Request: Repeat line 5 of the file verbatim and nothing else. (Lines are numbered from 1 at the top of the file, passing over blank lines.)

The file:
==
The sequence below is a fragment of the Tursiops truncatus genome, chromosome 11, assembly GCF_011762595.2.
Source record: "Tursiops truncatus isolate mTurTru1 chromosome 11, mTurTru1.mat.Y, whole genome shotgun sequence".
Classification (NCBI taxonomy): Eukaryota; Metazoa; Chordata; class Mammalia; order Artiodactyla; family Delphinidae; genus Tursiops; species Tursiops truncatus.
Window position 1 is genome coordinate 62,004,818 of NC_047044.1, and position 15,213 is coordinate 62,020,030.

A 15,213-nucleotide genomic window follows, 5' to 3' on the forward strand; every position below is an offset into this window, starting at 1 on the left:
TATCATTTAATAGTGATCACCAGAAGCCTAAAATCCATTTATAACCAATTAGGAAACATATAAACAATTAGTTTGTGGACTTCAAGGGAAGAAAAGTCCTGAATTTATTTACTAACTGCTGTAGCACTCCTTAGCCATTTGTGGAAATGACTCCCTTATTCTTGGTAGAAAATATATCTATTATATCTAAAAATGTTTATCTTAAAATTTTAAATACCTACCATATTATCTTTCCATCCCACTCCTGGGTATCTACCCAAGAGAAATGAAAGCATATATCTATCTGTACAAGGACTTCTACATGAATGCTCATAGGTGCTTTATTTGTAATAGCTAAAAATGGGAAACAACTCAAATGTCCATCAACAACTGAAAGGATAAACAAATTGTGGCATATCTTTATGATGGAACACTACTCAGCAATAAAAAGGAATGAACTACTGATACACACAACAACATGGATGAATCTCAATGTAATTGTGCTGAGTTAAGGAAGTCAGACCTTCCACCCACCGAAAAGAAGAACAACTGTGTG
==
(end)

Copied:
A 15,213-nucleotide genomic window follows, 5' to 3' on the forward strand; every position below is an offset into this window, starting at 1 on the left: